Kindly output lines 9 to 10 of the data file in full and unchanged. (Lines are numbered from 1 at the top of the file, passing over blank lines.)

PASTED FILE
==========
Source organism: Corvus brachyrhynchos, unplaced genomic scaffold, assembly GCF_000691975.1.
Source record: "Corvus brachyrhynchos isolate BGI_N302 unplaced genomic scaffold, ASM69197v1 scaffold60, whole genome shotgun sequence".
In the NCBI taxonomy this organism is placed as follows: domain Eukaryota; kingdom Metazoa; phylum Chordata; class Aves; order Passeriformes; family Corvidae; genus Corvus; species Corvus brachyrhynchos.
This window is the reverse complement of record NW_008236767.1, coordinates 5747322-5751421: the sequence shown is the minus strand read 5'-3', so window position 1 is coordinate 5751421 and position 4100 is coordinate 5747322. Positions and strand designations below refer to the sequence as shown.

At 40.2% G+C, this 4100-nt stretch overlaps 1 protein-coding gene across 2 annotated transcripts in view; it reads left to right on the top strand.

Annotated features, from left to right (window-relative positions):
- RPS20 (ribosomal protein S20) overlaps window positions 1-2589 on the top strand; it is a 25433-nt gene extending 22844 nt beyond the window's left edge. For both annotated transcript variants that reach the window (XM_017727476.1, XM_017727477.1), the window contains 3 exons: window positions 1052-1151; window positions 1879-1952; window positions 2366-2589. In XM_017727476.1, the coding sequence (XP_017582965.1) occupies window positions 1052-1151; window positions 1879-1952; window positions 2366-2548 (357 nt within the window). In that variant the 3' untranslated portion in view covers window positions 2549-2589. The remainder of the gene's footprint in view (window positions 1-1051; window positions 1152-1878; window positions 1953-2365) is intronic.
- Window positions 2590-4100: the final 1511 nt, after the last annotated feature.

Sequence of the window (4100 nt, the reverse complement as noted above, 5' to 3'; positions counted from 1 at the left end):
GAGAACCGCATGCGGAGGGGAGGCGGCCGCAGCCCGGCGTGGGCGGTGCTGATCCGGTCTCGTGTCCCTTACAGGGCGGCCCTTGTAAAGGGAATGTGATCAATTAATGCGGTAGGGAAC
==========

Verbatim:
Sequence of the window (4100 nt, the reverse complement as noted above, 5' to 3'; positions counted from 1 at the left end):
GAGAACCGCATGCGGAGGGGAGGCGGCCGCAGCCCGGCGTGGGCGGTGCTGATCCGGTCTCGTGTCCCTTACAGGGCGGCCCTTGTAAAGGGAATGTGATCAATTAATGCGGTAGGGAAC